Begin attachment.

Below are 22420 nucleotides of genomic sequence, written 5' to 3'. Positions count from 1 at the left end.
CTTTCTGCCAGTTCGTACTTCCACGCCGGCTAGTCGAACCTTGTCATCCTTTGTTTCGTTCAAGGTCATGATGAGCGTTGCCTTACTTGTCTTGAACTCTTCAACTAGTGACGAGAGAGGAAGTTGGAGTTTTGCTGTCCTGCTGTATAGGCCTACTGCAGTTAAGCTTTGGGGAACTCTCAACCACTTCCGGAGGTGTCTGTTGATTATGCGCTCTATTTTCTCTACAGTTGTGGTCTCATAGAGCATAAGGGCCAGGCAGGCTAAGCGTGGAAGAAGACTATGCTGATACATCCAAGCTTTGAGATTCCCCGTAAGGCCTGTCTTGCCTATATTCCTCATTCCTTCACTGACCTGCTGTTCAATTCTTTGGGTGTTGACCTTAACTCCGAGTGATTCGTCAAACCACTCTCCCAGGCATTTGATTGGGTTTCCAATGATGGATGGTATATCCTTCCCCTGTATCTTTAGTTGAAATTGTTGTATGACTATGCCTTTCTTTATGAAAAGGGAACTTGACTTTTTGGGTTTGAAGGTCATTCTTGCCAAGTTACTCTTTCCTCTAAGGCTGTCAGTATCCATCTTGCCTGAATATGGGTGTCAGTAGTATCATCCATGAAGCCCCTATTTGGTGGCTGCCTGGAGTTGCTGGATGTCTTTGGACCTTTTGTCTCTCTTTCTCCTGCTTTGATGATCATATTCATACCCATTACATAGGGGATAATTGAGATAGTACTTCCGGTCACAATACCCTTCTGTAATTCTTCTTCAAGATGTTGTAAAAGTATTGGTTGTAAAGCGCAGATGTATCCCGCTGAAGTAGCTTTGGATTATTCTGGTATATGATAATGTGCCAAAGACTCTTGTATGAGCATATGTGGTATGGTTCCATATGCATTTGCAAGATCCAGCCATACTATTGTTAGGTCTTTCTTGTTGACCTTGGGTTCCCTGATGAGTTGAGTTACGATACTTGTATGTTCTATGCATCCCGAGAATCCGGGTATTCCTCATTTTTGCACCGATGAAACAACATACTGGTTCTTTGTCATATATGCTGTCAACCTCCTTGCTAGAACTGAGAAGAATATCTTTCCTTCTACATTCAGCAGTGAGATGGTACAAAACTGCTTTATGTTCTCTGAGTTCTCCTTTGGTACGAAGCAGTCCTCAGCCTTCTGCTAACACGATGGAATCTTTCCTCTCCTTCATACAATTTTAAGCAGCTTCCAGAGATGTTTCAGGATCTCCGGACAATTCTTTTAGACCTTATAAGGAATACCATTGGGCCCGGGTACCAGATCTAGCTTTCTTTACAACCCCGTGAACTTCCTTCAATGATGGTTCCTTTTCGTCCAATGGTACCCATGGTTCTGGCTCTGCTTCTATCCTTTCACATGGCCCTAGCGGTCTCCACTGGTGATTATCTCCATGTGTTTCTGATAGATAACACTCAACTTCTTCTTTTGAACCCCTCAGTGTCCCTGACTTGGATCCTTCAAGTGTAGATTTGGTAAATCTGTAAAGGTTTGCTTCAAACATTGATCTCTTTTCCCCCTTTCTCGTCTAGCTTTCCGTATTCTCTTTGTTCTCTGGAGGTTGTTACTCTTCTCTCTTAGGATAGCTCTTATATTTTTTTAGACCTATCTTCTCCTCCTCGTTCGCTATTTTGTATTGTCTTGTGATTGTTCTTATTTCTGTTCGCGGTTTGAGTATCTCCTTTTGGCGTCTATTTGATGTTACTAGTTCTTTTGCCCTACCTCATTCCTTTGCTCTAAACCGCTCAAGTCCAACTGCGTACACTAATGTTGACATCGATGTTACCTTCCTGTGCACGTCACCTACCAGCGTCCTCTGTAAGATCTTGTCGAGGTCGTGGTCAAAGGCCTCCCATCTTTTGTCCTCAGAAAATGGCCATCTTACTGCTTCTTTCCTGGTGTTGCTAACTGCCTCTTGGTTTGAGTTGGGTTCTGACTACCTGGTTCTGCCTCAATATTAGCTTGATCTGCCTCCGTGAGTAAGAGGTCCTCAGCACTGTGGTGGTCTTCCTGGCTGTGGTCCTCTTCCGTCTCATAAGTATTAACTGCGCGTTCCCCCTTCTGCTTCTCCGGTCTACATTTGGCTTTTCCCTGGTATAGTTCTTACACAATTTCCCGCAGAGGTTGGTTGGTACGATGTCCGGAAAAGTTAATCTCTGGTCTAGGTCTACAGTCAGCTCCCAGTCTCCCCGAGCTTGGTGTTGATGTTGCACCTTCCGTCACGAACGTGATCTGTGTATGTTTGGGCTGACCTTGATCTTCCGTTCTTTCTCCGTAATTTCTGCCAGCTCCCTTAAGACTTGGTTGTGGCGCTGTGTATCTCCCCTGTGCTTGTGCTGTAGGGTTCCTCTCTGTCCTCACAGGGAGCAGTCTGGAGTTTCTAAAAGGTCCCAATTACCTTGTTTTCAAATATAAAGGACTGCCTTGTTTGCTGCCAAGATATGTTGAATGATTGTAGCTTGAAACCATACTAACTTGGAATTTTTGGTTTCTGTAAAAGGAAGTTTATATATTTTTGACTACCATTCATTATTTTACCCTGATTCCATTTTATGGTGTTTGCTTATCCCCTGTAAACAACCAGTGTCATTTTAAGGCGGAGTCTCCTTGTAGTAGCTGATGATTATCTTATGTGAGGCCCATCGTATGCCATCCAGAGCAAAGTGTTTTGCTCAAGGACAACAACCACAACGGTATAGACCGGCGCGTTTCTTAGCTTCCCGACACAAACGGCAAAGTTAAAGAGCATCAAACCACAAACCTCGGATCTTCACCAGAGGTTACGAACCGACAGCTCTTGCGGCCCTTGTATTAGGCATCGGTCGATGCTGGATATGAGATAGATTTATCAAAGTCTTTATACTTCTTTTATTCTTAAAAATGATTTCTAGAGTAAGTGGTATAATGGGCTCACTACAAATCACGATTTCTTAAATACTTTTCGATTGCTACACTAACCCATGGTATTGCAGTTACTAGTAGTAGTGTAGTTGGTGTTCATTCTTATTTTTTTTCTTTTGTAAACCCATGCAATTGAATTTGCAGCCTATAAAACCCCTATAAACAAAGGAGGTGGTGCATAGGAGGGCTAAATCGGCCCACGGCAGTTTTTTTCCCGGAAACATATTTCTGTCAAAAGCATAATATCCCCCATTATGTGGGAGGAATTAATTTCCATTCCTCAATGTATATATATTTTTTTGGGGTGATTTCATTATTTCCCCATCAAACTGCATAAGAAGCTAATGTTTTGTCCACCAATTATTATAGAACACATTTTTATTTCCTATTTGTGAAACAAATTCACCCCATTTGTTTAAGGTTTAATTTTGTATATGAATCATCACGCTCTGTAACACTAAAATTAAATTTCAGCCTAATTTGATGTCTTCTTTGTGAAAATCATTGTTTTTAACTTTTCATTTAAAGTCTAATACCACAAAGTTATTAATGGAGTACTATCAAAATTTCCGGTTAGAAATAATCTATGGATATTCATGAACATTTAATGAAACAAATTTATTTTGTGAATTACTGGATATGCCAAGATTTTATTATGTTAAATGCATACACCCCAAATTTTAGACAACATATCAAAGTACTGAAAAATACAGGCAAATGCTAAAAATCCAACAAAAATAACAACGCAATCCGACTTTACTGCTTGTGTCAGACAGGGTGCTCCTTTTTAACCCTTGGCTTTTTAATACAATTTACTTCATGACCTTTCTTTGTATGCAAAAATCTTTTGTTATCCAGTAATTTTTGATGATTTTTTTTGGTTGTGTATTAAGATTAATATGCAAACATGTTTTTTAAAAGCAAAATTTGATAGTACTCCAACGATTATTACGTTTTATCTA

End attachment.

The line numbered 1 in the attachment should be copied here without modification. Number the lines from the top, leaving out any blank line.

Below are 22420 nucleotides of genomic sequence, written 5' to 3'. Positions count from 1 at the left end.